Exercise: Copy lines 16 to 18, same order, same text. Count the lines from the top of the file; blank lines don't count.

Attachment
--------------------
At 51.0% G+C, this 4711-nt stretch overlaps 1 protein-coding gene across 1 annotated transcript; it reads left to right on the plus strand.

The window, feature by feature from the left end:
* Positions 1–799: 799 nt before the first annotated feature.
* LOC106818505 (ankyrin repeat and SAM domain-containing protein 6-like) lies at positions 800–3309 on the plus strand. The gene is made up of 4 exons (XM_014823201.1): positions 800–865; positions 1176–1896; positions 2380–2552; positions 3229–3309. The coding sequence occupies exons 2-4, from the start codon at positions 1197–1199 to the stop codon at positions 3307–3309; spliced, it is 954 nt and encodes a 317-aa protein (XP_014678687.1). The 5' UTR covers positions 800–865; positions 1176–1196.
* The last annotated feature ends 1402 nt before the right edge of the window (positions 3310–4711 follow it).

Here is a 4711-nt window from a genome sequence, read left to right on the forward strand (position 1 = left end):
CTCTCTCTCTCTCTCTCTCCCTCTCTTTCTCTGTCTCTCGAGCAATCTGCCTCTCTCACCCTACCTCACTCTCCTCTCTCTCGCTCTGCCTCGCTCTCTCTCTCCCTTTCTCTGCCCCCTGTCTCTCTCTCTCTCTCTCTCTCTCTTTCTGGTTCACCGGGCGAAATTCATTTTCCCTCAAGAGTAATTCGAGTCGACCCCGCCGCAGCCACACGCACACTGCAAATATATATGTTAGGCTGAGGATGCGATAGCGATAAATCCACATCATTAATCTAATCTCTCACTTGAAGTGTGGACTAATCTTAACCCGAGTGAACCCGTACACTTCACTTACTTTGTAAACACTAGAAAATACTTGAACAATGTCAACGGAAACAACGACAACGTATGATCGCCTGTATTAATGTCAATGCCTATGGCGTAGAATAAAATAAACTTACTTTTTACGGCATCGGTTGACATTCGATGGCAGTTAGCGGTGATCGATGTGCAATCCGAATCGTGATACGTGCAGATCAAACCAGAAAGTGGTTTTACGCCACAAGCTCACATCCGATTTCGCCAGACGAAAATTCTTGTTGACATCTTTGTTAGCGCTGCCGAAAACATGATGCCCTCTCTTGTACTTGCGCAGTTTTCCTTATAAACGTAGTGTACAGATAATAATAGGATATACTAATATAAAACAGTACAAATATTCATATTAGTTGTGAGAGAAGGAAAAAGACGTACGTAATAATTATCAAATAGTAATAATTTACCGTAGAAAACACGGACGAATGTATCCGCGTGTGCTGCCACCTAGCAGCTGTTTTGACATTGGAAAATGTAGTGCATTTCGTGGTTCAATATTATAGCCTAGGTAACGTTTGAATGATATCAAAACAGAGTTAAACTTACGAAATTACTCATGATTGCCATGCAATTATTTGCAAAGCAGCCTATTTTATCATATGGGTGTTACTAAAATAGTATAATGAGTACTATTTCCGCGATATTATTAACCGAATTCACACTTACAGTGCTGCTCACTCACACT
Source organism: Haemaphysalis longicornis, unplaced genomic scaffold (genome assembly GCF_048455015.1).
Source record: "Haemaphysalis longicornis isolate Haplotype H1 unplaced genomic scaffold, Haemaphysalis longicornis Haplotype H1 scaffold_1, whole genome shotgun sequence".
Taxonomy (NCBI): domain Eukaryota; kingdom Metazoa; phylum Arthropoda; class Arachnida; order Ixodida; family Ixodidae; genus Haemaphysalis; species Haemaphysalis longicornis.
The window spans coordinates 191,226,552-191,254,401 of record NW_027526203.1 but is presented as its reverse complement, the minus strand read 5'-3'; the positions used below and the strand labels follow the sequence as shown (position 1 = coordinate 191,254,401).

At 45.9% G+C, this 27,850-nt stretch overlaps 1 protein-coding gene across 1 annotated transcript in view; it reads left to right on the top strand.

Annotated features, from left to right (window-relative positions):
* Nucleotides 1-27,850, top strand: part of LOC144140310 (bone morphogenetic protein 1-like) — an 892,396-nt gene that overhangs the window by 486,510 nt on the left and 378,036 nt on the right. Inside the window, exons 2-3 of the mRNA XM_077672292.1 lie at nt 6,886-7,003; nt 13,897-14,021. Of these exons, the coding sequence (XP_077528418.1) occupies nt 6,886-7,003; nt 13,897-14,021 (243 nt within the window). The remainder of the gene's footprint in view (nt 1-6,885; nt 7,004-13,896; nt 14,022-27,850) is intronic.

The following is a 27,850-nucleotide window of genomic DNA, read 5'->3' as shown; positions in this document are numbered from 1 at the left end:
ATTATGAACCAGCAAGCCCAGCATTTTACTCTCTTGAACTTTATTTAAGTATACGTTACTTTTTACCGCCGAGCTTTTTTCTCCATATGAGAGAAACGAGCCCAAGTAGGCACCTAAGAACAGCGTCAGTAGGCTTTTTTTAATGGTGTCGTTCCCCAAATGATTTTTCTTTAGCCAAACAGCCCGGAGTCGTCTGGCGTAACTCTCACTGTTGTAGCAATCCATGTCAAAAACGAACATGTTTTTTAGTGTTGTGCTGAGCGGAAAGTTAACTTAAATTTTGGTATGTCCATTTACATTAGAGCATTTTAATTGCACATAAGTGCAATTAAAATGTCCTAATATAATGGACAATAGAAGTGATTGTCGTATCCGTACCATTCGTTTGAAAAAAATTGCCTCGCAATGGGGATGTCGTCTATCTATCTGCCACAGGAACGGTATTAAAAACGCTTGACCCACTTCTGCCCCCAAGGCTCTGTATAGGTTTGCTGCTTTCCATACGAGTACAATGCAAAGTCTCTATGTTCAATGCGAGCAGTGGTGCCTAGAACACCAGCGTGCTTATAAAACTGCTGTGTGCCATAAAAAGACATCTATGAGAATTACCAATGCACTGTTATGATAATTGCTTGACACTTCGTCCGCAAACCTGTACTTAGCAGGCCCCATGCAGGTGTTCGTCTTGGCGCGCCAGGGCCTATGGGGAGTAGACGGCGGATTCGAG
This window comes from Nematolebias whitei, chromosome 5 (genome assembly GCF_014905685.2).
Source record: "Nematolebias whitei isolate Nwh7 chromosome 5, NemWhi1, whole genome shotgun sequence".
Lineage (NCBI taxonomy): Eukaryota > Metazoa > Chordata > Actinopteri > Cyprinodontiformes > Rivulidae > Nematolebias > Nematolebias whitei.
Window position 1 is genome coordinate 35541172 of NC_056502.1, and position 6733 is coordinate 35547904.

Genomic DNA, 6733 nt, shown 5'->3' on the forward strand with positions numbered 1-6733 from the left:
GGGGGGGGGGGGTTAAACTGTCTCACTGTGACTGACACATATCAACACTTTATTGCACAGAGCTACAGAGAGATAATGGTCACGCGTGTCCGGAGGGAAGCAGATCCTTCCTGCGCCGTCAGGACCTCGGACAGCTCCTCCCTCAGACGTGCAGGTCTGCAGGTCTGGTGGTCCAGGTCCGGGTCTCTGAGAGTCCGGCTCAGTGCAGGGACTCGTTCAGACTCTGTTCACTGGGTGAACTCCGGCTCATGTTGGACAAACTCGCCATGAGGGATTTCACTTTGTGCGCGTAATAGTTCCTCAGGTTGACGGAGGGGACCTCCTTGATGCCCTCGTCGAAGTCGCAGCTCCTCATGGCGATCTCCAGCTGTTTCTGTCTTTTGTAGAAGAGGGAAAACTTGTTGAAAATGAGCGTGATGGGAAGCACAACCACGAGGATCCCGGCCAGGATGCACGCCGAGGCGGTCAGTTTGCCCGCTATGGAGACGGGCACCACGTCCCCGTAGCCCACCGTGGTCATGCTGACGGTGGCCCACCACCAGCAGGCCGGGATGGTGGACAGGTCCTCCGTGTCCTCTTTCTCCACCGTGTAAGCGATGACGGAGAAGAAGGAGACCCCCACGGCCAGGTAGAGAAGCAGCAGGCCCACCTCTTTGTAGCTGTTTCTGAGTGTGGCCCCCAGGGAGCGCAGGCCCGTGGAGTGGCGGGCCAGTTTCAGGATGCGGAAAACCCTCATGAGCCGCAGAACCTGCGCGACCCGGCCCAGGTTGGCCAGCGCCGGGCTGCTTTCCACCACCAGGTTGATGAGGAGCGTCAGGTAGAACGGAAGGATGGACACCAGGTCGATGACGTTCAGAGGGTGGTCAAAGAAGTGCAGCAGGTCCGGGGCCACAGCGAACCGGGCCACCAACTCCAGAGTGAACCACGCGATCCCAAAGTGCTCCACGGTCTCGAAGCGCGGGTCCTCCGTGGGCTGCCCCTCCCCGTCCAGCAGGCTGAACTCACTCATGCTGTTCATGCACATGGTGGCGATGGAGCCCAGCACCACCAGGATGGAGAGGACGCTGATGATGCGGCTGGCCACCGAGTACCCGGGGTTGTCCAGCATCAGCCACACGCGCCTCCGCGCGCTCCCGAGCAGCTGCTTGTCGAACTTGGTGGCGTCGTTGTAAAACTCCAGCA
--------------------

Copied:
ATTATGAACCAGCAAGCCCAGCATTTTACTCTCTTGAACTTTATTTAAGTATACGTTACTTTTTACCGCCGAGCTTTTTTCTCCATATGAGAGAAACGAGCCCAAGTAGGCACCTAAGAACAGCGTCAGTAGGCTTTTTTTAATGGTGTCGTTCCCCAAATGATTTTTCTTTAGCCAAACAGCCCGGAGTCGTCTGGCGTAACTCTCACTGTTGTAGCAATCCATGTCAAAAACGAACATGTTTTTTAGTGTTGTGCTGAGCGGAAAGTTAACTTAAATTTTGGTATGTCCATTTACATTAGAGCATTTTAATTGCACATAAGTGCAATTAAAATGTCCTAATATAATGGACAATAGAAGTGATTGTCGTATCCGTACCATTCGTTTGAAAAAAATTGCCTCGCAATGGGGATGTCGTCTATCTATCTGCCACAGGAACGGTATTAAAAACGCTTGACCCACTTCTGCCCCCAAGGCTCTGTATAGGTTTGCTGCTTTCCATACGAGTACAATGCAAAGTCTCTATGTTCAATGCGAGCAGTGGTGCCTAGAACACCAGCGTGCTTATAAAACTGCTGTGTGCCATAAAAAGACATCTATGAGAATTACCAATGCACTGTTATGATAATTGCTTGACACTTCGTCCGCAAACCTGTACTTAGCAGGCCCCATGCAGGTGTTCGTCTTGGCGCGCCAGGGCCTATGGGGAGTAGACGGCGGATTCGAG
This window comes from Nematolebias whitei, chromosome 5 (genome assembly GCF_014905685.2).
Source record: "Nematolebias whitei isolate Nwh7 chromosome 5, NemWhi1, whole genome shotgun sequence".